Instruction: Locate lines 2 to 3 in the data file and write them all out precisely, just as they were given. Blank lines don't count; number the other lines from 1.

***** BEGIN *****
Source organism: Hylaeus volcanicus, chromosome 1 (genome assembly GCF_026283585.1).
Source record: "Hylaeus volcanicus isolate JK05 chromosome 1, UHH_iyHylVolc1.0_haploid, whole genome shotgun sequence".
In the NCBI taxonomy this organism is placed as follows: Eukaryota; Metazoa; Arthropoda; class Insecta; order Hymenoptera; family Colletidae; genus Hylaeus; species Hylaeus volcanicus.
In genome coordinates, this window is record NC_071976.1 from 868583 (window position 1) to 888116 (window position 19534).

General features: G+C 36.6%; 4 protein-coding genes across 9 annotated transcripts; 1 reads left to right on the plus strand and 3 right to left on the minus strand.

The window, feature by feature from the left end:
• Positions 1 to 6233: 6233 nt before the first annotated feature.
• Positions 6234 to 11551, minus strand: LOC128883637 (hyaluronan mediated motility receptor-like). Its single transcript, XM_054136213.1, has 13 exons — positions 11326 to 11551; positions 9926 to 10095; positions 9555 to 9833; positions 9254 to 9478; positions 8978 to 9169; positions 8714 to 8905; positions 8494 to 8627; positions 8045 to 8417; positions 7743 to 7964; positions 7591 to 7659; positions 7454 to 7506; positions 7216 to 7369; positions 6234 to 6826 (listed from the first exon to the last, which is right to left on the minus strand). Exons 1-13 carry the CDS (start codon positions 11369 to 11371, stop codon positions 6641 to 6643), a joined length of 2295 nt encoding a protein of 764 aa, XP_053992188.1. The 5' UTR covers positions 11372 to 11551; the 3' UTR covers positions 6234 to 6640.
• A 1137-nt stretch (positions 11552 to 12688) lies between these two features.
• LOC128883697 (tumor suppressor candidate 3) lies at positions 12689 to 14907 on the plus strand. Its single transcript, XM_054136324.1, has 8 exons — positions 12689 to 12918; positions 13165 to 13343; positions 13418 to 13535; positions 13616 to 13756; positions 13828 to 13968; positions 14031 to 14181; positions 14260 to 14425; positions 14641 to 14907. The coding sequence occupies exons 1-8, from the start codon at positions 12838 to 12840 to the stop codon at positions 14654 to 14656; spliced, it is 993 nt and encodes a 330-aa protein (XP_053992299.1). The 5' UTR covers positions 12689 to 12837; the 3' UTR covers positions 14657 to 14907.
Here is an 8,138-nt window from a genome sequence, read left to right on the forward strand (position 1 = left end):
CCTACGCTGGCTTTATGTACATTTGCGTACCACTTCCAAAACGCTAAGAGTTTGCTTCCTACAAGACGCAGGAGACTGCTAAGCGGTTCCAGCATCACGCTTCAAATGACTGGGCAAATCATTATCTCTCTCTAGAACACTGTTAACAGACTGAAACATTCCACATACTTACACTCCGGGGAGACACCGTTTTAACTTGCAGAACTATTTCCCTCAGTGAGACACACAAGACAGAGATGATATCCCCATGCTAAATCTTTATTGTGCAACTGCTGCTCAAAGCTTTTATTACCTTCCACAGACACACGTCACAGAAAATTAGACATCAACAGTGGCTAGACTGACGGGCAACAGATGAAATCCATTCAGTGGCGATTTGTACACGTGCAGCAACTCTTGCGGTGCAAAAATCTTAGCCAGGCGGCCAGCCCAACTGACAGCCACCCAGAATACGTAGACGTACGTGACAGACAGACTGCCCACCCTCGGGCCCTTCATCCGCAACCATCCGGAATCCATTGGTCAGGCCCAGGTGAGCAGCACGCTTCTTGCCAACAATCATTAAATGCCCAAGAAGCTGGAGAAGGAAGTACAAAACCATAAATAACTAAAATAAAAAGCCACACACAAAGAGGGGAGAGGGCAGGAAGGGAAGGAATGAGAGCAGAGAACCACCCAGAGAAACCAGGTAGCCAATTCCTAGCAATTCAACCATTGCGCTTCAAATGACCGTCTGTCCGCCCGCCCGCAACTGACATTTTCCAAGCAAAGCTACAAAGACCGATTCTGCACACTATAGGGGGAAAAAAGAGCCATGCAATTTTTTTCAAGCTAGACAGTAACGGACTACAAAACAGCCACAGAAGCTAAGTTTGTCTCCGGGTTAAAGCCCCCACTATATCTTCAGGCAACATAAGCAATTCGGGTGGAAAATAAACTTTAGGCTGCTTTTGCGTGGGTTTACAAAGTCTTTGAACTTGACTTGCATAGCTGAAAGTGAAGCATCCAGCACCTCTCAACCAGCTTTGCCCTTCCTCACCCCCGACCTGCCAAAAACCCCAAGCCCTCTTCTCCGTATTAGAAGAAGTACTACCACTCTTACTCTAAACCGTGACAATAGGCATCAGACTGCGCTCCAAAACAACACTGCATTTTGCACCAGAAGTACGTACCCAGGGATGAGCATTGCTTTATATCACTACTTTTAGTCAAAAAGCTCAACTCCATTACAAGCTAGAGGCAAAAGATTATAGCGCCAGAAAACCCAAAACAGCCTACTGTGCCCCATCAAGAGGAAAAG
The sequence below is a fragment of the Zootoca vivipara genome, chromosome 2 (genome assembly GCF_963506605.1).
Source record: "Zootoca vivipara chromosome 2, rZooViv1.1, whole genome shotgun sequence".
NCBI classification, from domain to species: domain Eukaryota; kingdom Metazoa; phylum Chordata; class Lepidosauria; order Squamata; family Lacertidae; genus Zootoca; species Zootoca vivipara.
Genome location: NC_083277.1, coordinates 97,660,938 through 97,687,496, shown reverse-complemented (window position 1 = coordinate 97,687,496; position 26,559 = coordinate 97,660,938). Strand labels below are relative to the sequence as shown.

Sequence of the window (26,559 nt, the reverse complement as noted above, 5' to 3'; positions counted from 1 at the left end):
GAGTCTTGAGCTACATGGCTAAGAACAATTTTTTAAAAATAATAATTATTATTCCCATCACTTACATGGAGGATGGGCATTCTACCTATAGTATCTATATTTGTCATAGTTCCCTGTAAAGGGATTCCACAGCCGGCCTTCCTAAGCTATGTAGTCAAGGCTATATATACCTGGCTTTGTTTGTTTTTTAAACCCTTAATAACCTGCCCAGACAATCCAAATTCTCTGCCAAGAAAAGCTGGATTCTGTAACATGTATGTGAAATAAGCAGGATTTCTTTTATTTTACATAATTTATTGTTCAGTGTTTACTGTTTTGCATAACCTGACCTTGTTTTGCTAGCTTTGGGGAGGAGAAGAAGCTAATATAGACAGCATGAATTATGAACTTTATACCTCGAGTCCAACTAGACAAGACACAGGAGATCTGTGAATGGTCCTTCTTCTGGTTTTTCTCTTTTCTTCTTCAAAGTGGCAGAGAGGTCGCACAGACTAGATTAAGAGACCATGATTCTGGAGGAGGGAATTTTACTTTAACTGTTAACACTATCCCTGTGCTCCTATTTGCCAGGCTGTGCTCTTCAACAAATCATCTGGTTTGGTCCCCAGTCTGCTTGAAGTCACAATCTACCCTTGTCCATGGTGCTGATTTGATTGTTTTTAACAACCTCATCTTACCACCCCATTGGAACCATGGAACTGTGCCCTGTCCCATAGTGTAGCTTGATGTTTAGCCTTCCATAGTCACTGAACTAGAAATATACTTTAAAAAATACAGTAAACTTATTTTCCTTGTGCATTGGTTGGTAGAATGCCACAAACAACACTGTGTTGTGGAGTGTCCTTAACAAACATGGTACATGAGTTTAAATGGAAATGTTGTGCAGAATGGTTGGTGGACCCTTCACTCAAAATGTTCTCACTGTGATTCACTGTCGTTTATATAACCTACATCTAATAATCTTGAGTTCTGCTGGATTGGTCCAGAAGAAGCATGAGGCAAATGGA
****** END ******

Source record: "Hylaeus volcanicus isolate JK05 chromosome 1, UHH_iyHylVolc1.0_haploid, whole genome shotgun sequence".
In the NCBI taxonomy this organism is placed as follows: Eukaryota; Metazoa; Arthropoda; class Insecta; order Hymenoptera; family Colletidae; genus Hylaeus; species Hylaeus volcanicus.